Month: July 2016
Three’s A Crowd
If three’s the charm in real life, it is more of a curse at the movies. Just think: The Godfather, Star Wars, Spiderman, The Lord of the Rings, Batman, Iron Man, the first X-Men trilogy… the list goes on forever. And now completes the second X-Men trilogy. Crammed to the brim with lesser supers coloring by numbers various anecdotical vignettes, that thing is a panicked attempt at closure as much as it is an exercise in frustration. The patient fan will weather its foolish writing and mediocre CGI; the occasional spectator might feel more than a little bored by the stiff, uncharismatic portrayal of characters much better deployed in Brian Synger’s two original movies, the irony being that he’s back in the director’s seat.
The pre-title sequence brings us back in Egypt, the country where they are quite lousy at anything but building pyramids. Wizard En Sabah Nur is venerated like a God but the heresy successfully aborts his transition from one body to another, a process requiring magic, sun and a very ineffectual crew. One perused comments on the movie deploring that a God was too powerful an antagonist for the X-Men, and one would like to suggest that someone who can be defeated by a few blocks of stone and desert sand is not exactly of divine essence, but whatever. Apocalypse, as he’s fortunately not called during the movie, is buried in limbo until his expected, well, resurgence.
After a weird credit sequence jumping to the end of the 20th century by way of Jesus Christ, Mona Lisa and a subway train, the film proceeds to character exposition, so here we go meeting Nightcrawler (looking as German as the Taj Mahal), Angel, Cyclop, Havoc, Jean Grey, Yadda, Yadda, and Yadda. Most of them gloomily assemble at the Xavier School for Creepy Mutants, then En Sabah Nur is released and apocalypse ensues until he is defeated quite the same way than the first time around, another clue that either Gods have short memory or that the guy is just an old mutant well past his prime.
While most of the movie is puzzling to say the least, some key points of the screenplay are indeed apocalyptic for their awkwardness. Consider the fact that an explosion in Egypt is felt in Poland, that the Auschwitz concentration camp, still in shambles in the 80s when it was already a museum in the 50s, is destroyed by an Egyptian “God” spending half his time debating good and evil when he’s by essence beyond both, or the inept Wolverine cameo. But most of all, try to wrap your head around the fact that En Sabah Nur enables his Four Horsemen (AGAIN?) to defeat him by tuning them like quads; or that Jean Grey, who’s presented by Xavier as having “the most powerful spirit in the galaxy” is played by Sophie Turner (Games of Thrones‘ Sansa). Let’s take a moment to let that sink.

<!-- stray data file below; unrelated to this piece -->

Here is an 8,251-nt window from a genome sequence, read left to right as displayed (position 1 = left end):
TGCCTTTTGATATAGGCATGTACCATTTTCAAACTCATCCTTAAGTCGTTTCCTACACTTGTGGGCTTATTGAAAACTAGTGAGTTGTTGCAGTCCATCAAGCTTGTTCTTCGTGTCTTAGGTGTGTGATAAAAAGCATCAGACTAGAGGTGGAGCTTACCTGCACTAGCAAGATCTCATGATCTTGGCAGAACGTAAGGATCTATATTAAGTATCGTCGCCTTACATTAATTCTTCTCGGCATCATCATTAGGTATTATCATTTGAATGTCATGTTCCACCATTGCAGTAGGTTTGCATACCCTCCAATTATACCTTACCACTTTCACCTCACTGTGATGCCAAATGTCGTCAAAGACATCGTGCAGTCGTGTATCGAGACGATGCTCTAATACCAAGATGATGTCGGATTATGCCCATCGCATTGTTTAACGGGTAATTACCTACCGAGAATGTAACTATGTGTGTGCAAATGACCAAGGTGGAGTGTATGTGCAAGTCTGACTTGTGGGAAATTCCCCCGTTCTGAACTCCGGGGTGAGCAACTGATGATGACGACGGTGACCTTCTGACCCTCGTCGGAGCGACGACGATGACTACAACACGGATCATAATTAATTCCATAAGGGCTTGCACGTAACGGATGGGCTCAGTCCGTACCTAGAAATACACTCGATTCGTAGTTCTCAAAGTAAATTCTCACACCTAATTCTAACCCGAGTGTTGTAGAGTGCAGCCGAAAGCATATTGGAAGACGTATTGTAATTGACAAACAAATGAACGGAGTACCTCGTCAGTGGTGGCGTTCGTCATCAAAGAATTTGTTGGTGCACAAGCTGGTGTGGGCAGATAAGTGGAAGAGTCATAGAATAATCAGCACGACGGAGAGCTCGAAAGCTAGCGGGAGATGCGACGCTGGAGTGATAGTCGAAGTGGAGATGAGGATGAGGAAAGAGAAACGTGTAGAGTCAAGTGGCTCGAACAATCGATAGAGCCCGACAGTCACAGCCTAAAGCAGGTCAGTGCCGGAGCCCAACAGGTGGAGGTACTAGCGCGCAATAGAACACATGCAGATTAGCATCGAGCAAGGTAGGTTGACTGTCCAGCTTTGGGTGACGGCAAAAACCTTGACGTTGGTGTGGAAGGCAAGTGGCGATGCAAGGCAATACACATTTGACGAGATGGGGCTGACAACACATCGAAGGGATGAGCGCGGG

If Miss Turner has proven something with Games of Thrones, it’s her ability to wear ludicrous costumes, and that ability is well used here. But you know you have a problem when she’s written as the most powerful spirit of anything, let alone the galaxy. As most of the new class, she has the charisma of a kitchen appliance. You plug her in, she acts, you hear nothing but a monotone buzzing. Storm is the same but worse. Psylocke, who escapes at the end, better should not be the villain next time because she has the screen presence of a puppet finger.
One quite likes the X-Men, much better actually that the Avengers’ ragtag posse of a smug cyborg, a Nordic God, a Jeckyll & Hyde brute, a vintage Republican soldier and a Russian assassin. Their powers are more focussed and the Professor Xavier / Magneto rivalry adds a layer of character complexity to their story. But alas, not this time. Better watch again the two first movie: if two is company, three’s a crowd.
The best this movie has to offer is Geoffrey Rush, giving a subtly layered performance and elevating an otherwise classic (and classy) heist material to the heights of tragedy – and redemption. At the beginning, Virgil Oldman is seen as a cold fish, an auctioneer at the peak of his worldwide reputation. His refined eye can’t be fooled as he scrutinises works of art he manipulates with gloved hands, gloves of which he has dozens of pairs meticulously aligned in a special cabinet. He does not even take them off when he dines at his favourite restaurant, where he has his table and his monogrammed tableware. He is, at his core, disgusted by other people and refuses to touch them or their possessions.
But Virgil has a secret: for years, he has been under-evaluating arcane paintings of great value, expertising them as forgeries on which his partner in crime and failed painter Billy (Donald Sutherland, succulent as usual) successfully bids at auctions. Billy gets a cut of the profit and Virgil hangs his loots in his secret vault, where he can gaze at them in solitude. From the size of the vault and the number of paintings, one can say that this stunt has been lasting for quite some years.
Claire Ibbetson, a mysterious woman (isn’t there always one?) calls Virgil and ask him for an evaluation of a big collection of furniture and paintings. Reluctant at first, he finally agrees to meet her but she misses their first appointment, then another. He finally gets to see the collection but not its owner whom, her servant informs him, nobody has seen for twelve years as she suffers from agoraphobia and only leaves her panic room when everyone else has left the villa. She seems to be quite the bipolar recluse, with violent mood swings which only amplify his curiosity.